Business activity in Northern Ireland returned to growth in July following months of decline - but while orders and output are in positive territory, the bigger picture is less rosy.
That was the bottom line in Ulster Bank's July Purchasing Managers' Index (PMI), which tracks changes in four major economic sectors.
It said that overall output for businesses here expanded for the first time in 17 months to 54.5.
On a scale from zero to 100, anything above 50 signals an increase on the previous month.
However, firms reduced prices for the fourth time in four months and employment continues to decrease, albeit at a lower rate than other UK regions.
A closer look at figures shows that retail, construction and manufacturing activity rose in July to 63.4, 60.0 and 59.8 respectively. Services fared worse with a reading of 45.6.
Richard Ramsey, Ulster Bank chief economist Northern Ireland, said: "A further easing of lockdown restrictions in July helped secure growth in private sector activity for the first time in 17 months. Last month's expansion (54.5) was the fastest rate of growth in two years.
"New orders also rose, albeit modestly, for the first time since January 2019. This is driven solely by a pick-up in demand in the domestic market.
"The PMI data suggest that a two-speed recovery has emerged across the UK, which is closely linked to the speed at which lockdown restrictions have been lifted. All of the UK regions, bar Scotland, saw a return to growth in July. Northern Ireland's recovery has lagged behind England. Similarly Wales and Scotland trail further behind Northern Ireland."
Mr Ramsey said strong rates of output growth in three of the four sectors here marked "merely a rebound from abnormally low levels".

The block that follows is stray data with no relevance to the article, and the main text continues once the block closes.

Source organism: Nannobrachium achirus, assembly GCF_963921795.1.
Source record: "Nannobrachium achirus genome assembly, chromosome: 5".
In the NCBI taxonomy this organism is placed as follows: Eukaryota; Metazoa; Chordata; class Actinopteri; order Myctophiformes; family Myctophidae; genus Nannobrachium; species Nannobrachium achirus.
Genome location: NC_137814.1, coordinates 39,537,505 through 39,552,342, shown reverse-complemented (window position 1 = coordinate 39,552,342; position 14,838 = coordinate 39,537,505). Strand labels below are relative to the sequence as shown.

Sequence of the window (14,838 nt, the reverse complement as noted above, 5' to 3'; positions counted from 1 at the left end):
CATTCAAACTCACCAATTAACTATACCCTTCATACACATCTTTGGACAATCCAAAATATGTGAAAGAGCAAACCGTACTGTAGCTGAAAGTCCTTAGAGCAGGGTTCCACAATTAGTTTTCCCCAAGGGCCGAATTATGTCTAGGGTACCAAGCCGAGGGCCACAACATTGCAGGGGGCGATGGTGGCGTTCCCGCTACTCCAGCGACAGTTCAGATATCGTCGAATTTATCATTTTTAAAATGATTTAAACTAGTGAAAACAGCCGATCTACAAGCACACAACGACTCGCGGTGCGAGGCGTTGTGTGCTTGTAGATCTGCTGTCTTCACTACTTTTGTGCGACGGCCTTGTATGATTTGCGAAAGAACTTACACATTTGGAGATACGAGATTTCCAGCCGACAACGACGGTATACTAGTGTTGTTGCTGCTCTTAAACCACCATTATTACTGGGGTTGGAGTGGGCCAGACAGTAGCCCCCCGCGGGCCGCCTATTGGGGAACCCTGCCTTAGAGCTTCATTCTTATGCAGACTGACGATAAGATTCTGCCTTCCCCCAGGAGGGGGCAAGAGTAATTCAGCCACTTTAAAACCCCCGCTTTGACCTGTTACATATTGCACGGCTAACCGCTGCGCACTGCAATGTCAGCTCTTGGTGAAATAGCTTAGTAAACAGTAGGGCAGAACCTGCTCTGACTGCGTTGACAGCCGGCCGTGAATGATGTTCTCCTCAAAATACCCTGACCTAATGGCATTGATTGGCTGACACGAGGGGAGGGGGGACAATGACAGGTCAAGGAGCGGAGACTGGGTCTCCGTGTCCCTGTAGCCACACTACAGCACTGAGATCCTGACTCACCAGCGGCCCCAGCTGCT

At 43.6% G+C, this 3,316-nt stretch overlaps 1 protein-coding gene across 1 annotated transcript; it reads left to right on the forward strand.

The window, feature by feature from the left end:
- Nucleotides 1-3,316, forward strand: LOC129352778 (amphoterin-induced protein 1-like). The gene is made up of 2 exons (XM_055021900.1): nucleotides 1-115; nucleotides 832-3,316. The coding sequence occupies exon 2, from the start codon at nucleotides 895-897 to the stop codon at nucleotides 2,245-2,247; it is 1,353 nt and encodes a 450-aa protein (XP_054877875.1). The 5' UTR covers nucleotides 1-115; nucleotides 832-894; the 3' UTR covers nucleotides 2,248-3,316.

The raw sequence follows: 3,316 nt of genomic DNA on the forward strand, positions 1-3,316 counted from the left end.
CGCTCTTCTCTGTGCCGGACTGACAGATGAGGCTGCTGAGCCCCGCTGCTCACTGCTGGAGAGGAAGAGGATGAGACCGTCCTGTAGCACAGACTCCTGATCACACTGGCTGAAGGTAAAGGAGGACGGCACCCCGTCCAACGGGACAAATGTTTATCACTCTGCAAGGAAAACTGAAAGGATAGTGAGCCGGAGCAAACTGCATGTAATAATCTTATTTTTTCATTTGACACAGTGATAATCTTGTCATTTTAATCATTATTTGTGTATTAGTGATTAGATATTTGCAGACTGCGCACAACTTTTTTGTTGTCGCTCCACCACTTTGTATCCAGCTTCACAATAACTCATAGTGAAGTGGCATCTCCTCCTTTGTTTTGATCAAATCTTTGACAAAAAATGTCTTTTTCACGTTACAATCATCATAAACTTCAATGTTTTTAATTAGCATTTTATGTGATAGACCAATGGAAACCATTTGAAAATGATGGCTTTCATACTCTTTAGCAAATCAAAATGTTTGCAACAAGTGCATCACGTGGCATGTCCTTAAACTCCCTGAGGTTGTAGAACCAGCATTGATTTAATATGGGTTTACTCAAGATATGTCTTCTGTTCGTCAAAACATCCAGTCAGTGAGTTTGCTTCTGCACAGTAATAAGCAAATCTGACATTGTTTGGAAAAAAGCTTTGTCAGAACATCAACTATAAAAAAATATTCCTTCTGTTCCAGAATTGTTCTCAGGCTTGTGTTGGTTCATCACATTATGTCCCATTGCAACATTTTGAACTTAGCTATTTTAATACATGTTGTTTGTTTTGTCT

"Perhaps surprisingly, the services sector continued to contract at a significant rate. While over one-third of services firms saw a month-on-month rise in activity in July, an even greater number (40%) reported a fall. Clearly some firms have benefited from the reopening of the economy," he said.
"However, others are finding that their recently completed work is not being replaced by new business at a sufficient rate.
"Demand conditions may have improved but the squeeze on profit margins has intensified. Local firms have reduced their prices for the fourth time in five months in order to secure new work. This is despite the significant rise in input costs, notably Covid-19 related expenditure such as personal protective equipment (PPE).
"Despite a pick-up in demand, Northern Ireland, along with all the other UK regions, continued to reduce their staffing levels at a rapid rate. Although the pace of job losses amongst local firms was less marked than elsewhere. The phasing out of the furlough scheme is anticipated to lead to further redundancies in the months ahead.
"While the return to growth is welcome news it merely marks the start of a long road to recovery. There remains a huge gap relative to pre-pandemic levels of output/activity. Bridging this gap will take years not months."